The arrival of winter shouldn’t stop you cycling if you’re prepared for the weather and riding conditions. Here are our top five tips!
First things first. Arguably the most important tip for great winter weather cycling is getting your gear right. The correct thermal, windproof and waterproof clothing will keep your body so dry and warm you’ll barely notice the cold temperatures.
A full set of winter clothing can seem like a large expense, but by choosing carefully and layering up you can build up a range of clothing which will see you through a range of temperatures.
Winter clothing essentials: waterproof jacket, thermal bib tights, thermal / wicking undervest, windproof gilet / jersey, thermal socks, windproof / thermal gloves, clear glasses.
Winter clothing optional: overshoes, under-helmet cap / headband, scarf, winter-specific shoes.
We’re seeing more and more riders using lights all year round in daylight as a way of highlighting their presence to other road users. In winter, this is even more important as overcast winter days can get very gloomy.
Small, light and super-bright rechargeable LED lights are now easy to find and fairly cheap. Make sure your lights are fully charged (or that you have fresh batteries) before every ride to avoid being caught out on short winter days.
Anyone who has ever tried to ride directly behind someone who doesn’t have mudguards in the winter will know exactly how much muck is sprayed up by a rotating bike tyre! Even if you don’t use them the rest of the year, it’s a good idea to fit mudguards for winter riding to minimise spray, dirt, and a wet backside.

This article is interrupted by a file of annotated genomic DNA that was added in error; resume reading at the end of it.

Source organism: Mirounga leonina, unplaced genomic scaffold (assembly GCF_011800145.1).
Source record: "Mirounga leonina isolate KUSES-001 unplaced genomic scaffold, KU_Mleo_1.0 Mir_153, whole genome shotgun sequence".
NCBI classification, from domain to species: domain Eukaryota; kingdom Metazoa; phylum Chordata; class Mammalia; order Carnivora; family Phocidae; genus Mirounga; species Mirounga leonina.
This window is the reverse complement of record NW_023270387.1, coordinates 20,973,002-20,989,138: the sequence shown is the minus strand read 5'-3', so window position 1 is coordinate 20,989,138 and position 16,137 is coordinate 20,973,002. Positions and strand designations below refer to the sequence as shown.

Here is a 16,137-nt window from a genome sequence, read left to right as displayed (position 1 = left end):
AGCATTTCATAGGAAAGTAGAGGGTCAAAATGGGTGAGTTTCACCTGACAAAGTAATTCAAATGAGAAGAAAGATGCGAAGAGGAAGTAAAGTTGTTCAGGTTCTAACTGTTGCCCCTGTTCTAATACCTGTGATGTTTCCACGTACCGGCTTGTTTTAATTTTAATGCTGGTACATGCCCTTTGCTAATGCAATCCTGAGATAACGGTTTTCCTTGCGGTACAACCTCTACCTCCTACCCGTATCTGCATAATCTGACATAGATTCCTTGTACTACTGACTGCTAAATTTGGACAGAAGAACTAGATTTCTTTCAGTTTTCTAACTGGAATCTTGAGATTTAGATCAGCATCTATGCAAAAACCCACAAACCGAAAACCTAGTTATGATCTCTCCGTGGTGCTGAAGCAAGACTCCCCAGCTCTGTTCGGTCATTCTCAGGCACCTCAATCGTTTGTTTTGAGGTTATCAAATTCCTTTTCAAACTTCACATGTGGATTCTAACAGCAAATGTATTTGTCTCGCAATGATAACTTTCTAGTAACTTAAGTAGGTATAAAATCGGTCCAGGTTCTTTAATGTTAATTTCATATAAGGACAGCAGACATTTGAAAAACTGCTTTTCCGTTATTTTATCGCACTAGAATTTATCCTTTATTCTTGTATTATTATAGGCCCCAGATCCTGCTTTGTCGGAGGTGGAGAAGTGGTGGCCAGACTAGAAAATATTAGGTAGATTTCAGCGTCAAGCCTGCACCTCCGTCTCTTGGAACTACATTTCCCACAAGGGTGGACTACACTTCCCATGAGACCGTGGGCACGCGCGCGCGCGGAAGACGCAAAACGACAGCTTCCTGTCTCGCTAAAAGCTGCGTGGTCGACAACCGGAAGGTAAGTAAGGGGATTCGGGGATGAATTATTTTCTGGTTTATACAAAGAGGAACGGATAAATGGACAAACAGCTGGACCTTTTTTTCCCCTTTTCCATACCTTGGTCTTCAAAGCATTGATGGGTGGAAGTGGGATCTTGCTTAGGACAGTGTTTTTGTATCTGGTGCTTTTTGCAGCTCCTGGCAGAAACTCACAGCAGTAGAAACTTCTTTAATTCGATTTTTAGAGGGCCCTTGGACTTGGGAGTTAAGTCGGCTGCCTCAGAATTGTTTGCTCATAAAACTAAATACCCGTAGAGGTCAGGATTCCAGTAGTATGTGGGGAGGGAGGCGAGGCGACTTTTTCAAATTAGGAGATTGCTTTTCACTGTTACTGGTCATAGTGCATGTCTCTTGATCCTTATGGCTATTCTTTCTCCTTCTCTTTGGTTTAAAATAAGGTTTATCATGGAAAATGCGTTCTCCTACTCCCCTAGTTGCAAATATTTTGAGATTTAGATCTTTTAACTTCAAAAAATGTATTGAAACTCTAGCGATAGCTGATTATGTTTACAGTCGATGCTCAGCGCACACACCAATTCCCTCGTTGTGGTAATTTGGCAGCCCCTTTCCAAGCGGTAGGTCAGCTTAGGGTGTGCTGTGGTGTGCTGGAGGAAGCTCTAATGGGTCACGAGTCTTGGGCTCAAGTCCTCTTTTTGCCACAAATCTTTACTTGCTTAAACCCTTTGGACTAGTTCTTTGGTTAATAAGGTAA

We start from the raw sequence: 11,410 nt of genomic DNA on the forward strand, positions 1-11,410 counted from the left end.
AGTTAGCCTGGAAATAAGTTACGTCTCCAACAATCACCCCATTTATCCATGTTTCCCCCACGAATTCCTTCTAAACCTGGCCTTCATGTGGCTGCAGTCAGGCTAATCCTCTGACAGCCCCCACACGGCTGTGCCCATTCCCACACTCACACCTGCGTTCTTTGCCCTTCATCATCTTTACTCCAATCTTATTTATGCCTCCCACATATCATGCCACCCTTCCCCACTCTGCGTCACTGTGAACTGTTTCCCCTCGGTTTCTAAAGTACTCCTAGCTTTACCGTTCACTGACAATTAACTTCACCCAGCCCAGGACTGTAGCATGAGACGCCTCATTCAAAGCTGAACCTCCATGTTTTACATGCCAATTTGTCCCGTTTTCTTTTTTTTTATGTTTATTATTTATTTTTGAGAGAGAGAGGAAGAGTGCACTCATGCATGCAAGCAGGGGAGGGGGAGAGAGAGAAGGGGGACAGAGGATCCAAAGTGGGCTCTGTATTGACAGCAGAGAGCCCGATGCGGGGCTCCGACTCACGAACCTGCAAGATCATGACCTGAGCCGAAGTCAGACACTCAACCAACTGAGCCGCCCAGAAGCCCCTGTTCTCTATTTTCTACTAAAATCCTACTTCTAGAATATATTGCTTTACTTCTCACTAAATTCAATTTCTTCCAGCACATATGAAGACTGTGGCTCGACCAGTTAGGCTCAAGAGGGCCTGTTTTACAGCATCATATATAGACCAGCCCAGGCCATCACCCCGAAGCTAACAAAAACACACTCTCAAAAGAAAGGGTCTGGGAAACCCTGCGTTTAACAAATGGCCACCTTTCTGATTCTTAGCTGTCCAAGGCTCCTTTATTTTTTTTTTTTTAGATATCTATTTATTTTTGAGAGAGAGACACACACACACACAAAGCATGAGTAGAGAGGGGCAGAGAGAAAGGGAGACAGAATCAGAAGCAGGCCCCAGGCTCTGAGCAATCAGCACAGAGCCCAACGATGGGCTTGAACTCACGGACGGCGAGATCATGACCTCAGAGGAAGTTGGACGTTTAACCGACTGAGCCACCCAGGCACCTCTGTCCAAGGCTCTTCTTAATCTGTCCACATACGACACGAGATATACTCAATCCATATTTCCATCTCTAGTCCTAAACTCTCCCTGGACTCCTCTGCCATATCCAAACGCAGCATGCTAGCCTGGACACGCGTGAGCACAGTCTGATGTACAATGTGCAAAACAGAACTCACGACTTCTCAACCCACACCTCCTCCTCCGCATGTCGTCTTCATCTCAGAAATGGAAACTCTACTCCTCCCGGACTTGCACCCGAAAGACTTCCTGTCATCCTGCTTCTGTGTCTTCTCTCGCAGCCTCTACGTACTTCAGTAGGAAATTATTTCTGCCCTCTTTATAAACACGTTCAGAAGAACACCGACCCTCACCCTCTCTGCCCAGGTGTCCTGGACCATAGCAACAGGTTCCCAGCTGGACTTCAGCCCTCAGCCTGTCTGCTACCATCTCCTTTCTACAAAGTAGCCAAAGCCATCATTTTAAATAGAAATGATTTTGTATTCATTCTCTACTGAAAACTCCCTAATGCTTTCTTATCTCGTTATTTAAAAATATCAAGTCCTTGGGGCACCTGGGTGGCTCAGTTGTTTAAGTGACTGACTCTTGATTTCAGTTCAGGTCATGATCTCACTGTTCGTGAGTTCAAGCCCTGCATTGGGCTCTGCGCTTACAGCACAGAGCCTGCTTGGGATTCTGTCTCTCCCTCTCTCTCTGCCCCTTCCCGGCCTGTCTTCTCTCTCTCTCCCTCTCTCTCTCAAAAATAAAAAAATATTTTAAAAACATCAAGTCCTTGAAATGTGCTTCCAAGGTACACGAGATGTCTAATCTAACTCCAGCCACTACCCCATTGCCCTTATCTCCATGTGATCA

It’s a sad fact that the worse the weather, the more likely you are to get a puncture. It’s as if wet road conditions create some kind of magical lubrication for thorns, shards of glass and sharp pieces of flint to stab their way into your inner tubes.
Be prepared by opting for tyres that offer a degree of puncture protection and are harder wearing. Continental Gatorskins are a perennial favourite for winter riding, but many other manufacturers offer similar models. They can’t prevent every puncture, but, as long a you keep your tyres properly inflated, they’ll certainly improve your chances. Keep a couple of inner tubes and a working pump with you in case you’re unlucky.
Think ahead and be prepared. Plan a sensible route to match the predicted weather forecast, take a (charged) phone with you, some money in case of emergencies, and make sure you’re well fed and watered before you set out. And of course, plan your cafe stop!
Need more tips? We asked some cycle commuters for their advice on winter riding: